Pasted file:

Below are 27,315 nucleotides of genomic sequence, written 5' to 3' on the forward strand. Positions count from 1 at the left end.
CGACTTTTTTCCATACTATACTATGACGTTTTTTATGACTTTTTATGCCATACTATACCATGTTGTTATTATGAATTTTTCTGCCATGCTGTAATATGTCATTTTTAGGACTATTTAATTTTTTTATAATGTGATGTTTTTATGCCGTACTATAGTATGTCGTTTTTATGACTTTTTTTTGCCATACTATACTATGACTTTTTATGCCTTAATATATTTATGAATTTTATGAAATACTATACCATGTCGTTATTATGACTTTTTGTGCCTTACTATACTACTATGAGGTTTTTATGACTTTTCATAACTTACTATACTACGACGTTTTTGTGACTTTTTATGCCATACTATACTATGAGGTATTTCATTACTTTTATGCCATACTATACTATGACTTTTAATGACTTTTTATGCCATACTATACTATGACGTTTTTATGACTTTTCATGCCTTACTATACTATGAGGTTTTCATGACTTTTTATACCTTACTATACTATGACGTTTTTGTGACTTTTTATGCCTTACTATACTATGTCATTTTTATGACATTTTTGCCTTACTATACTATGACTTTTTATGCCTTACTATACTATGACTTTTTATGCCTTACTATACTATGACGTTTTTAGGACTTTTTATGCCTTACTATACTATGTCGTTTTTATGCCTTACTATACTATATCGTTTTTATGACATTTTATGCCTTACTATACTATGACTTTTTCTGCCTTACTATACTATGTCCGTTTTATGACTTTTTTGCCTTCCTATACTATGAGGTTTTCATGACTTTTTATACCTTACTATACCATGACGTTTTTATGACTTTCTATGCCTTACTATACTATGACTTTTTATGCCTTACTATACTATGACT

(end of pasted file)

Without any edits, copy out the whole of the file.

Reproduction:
Below are 27,315 nucleotides of genomic sequence, written 5' to 3' on the forward strand. Positions count from 1 at the left end.
CGACTTTTTTCCATACTATACTATGACGTTTTTTATGACTTTTTATGCCATACTATACCATGTTGTTATTATGAATTTTTCTGCCATGCTGTAATATGTCATTTTTAGGACTATTTAATTTTTTTATAATGTGATGTTTTTATGCCGTACTATAGTATGTCGTTTTTATGACTTTTTTTTGCCATACTATACTATGACTTTTTATGCCTTAATATATTTATGAATTTTATGAAATACTATACCATGTCGTTATTATGACTTTTTGTGCCTTACTATACTACTATGAGGTTTTTATGACTTTTCATAACTTACTATACTACGACGTTTTTGTGACTTTTTATGCCATACTATACTATGAGGTATTTCATTACTTTTATGCCATACTATACTATGACTTTTAATGACTTTTTATGCCATACTATACTATGACGTTTTTATGACTTTTCATGCCTTACTATACTATGAGGTTTTCATGACTTTTTATACCTTACTATACTATGACGTTTTTGTGACTTTTTATGCCTTACTATACTATGTCATTTTTATGACATTTTTGCCTTACTATACTATGACTTTTTATGCCTTACTATACTATGACTTTTTATGCCTTACTATACTATGACGTTTTTAGGACTTTTTATGCCTTACTATACTATGTCGTTTTTATGCCTTACTATACTATATCGTTTTTATGACATTTTATGCCTTACTATACTATGACTTTTTCTGCCTTACTATACTATGTCCGTTTTATGACTTTTTTGCCTTCCTATACTATGAGGTTTTCATGACTTTTTATACCTTACTATACCATGACGTTTTTATGACTTTCTATGCCTTACTATACTATGACTTTTTATGCCTTACTATACTATGACT